Pesticides used in fogging are neurotoxins and have also been linked to adverse effects in humans. Fogging also kills indiscriminately. Meaning, in addition to the bug you are trying to get rid of it also kills beneficial insects including bees, aquatic life and small mammals including cats. It is also toxic to birds such as mallards.

Removing Their Habitat – Another effective way to control mosquitoes is to find and eliminate their larval habitat. Eliminating large larval sites (source reduction) such as tin cans, old tires, buckets, unused swimming pools and other containers that hold and collect water is a great way to reduce mosquito and larvae population.

Honor’s Pest Professionals can help mosquitoes keep their social distance!

An effective alternative – Recently, research has proven that larviciding defined as killing mosquito larvae and pupae before they can grow into biting adults is the most effective way to eliminate the population in a safe and environmentally friendly way.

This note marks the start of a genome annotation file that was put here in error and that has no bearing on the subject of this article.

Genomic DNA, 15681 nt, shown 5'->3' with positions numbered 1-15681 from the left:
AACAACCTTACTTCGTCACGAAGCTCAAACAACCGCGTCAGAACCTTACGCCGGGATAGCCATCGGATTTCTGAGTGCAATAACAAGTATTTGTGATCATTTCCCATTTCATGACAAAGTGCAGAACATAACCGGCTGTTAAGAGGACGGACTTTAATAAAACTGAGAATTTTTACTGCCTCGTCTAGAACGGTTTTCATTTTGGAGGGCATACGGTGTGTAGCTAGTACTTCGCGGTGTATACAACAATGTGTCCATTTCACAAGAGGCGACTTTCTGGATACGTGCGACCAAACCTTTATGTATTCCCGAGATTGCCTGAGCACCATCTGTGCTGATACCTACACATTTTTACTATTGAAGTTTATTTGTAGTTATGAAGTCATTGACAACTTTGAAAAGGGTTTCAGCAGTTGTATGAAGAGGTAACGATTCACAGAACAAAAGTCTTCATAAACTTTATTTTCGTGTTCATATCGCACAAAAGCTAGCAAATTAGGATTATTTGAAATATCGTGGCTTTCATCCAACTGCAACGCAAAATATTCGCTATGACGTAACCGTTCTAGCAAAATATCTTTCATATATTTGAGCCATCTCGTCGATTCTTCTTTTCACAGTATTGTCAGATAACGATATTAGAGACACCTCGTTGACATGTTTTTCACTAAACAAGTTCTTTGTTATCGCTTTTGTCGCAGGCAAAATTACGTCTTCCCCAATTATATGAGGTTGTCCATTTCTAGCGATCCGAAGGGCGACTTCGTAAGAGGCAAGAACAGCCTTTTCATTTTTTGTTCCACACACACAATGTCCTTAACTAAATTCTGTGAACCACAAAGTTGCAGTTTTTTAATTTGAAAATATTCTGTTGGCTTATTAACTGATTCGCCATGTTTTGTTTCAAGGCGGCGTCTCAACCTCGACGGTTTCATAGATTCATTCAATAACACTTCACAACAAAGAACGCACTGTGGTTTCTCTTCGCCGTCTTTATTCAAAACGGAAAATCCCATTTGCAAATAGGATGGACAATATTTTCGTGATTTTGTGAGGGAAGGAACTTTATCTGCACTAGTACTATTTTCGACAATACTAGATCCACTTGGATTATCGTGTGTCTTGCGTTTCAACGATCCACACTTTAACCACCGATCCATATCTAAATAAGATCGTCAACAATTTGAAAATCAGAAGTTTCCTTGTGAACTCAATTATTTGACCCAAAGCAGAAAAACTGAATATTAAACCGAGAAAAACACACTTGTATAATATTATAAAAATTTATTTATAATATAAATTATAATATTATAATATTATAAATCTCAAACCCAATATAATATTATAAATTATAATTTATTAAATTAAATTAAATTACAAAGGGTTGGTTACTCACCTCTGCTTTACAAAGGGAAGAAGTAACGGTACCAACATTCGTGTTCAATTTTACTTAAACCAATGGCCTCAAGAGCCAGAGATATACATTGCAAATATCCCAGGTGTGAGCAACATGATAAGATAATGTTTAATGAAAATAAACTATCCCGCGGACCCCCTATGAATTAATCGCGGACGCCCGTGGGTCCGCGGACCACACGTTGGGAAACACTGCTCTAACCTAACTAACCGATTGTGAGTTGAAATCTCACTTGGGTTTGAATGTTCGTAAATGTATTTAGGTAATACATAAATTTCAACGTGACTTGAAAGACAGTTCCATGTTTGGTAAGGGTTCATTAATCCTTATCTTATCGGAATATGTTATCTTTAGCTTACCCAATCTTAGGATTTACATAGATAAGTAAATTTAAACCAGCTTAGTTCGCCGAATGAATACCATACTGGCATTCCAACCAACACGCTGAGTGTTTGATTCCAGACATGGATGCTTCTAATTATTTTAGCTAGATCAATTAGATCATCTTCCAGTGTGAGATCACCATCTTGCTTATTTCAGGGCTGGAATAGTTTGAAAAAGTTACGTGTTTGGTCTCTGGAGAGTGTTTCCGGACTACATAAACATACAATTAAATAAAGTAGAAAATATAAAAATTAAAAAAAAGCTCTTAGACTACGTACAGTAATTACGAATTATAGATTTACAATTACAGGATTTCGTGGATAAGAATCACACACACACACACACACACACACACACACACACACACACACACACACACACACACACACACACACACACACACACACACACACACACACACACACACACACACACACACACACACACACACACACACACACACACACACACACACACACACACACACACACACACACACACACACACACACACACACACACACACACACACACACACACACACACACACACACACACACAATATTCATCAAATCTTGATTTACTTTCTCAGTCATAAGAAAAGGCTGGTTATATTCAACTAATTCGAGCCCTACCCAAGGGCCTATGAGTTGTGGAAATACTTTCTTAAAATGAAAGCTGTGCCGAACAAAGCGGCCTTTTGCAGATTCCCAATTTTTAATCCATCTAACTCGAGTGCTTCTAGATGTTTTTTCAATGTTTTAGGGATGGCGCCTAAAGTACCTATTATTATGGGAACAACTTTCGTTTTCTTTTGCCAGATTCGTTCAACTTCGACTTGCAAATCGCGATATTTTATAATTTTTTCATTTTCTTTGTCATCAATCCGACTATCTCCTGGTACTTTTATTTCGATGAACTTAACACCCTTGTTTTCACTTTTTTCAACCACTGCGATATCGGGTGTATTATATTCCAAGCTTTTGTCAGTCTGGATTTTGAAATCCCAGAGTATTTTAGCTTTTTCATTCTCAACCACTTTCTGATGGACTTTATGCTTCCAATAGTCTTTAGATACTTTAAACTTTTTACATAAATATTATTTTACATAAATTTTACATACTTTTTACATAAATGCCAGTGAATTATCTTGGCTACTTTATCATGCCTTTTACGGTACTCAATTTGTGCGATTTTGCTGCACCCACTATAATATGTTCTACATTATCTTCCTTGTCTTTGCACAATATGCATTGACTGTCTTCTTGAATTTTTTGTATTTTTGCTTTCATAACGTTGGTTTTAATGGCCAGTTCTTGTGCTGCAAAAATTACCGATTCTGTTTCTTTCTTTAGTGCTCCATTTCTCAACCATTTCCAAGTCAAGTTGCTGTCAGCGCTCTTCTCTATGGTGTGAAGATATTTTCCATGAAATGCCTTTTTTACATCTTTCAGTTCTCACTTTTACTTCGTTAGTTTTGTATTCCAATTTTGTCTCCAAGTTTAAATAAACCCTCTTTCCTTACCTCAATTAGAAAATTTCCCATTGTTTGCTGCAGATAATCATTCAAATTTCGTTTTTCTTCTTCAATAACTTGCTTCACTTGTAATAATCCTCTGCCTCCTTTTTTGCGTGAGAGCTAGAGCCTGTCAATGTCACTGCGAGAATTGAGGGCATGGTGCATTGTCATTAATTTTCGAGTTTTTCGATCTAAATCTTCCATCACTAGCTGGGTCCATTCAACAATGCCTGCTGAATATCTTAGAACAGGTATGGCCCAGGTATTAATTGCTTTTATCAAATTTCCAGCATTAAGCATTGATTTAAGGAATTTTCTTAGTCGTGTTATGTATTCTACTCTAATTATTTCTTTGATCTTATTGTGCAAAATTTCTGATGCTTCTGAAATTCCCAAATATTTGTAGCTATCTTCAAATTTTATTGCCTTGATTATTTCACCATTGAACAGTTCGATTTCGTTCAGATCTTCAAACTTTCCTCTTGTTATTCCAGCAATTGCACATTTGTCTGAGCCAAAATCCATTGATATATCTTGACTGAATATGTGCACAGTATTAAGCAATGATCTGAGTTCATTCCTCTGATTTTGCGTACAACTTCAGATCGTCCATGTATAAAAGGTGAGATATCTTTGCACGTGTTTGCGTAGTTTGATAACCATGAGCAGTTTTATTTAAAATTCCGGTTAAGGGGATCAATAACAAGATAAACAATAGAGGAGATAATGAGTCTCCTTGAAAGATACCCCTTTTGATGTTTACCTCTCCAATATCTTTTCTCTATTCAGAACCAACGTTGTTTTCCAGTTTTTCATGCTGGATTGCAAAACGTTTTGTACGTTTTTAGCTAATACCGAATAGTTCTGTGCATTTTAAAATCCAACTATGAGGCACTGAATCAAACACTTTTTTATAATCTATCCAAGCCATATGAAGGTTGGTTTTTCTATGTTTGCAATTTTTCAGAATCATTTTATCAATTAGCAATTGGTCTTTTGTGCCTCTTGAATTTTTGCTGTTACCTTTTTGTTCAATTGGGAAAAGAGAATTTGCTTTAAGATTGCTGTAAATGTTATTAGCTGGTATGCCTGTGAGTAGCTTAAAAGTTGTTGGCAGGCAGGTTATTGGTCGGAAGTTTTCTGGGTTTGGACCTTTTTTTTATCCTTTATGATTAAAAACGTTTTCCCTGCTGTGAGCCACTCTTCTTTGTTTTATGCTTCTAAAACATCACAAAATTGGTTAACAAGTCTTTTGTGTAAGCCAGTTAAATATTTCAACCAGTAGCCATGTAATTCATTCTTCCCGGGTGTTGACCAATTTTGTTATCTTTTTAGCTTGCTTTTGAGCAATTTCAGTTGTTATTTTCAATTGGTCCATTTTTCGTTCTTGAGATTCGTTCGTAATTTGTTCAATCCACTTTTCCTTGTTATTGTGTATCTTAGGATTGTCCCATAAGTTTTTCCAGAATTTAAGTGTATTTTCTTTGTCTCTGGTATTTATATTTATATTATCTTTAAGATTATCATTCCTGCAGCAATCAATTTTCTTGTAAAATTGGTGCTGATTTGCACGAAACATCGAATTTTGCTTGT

Honor Services uses this method to virtually eliminate the mosquito population around your home. Our system targets female mosquitoes and their larvae by infecting them with a fungicide when they visit our traps to lay eggs. Females then disseminate the larvicide to every subsequent body of water she visits, infecting each body of water and the larvae it contains before she dies.

This method of mosquito control is approved by the EPA and The World Health Organization, it is also safe for Bees, Butterflies, Pets and Humans!

No more fogging or dangerous chemicals that can pose harm to you, your pets or the environment. Our fast acting traps are placed around your home in areas mosquitoes would find attractive. Check out our video here! Our pest pro’s add the special fungicide monthly and you get to enjoy the use of your yard with your family worry free! Most of us are spending more time at home these days so now is the perfect time to get started!

To learn more about our mosquito, termite or general household pest services, or to schedule a no obligation consult from one of our pest pros, email us a pestpros@honorservices.com or call.